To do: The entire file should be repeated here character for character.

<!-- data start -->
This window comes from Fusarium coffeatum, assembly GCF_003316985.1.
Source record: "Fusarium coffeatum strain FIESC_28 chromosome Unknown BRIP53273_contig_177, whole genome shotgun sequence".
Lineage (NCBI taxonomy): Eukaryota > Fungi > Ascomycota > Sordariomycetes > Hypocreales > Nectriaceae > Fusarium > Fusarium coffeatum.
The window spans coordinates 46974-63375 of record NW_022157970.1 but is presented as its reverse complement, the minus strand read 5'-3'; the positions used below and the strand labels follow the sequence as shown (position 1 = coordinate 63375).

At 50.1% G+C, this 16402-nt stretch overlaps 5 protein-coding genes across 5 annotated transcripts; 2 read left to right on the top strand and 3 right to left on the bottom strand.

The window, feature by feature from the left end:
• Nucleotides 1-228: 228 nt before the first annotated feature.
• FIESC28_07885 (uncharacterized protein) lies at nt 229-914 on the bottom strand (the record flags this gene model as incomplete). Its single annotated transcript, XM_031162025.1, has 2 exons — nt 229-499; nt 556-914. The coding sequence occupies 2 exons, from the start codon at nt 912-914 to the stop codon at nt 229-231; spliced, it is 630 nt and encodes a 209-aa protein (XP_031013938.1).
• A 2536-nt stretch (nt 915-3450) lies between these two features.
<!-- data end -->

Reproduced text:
This window comes from Fusarium coffeatum, assembly GCF_003316985.1.
Source record: "Fusarium coffeatum strain FIESC_28 chromosome Unknown BRIP53273_contig_177, whole genome shotgun sequence".
Lineage (NCBI taxonomy): Eukaryota > Fungi > Ascomycota > Sordariomycetes > Hypocreales > Nectriaceae > Fusarium > Fusarium coffeatum.
The window spans coordinates 46974-63375 of record NW_022157970.1 but is presented as its reverse complement, the minus strand read 5'-3'; the positions used below and the strand labels follow the sequence as shown (position 1 = coordinate 63375).

At 50.1% G+C, this 16402-nt stretch overlaps 5 protein-coding genes across 5 annotated transcripts; 2 read left to right on the top strand and 3 right to left on the bottom strand.

The window, feature by feature from the left end:
• Nucleotides 1-228: 228 nt before the first annotated feature.
• FIESC28_07885 (uncharacterized protein) lies at nt 229-914 on the bottom strand (the record flags this gene model as incomplete). Its single annotated transcript, XM_031162025.1, has 2 exons — nt 229-499; nt 556-914. The coding sequence occupies 2 exons, from the start codon at nt 912-914 to the stop codon at nt 229-231; spliced, it is 630 nt and encodes a 209-aa protein (XP_031013938.1).
• A 2536-nt stretch (nt 915-3450) lies between these two features.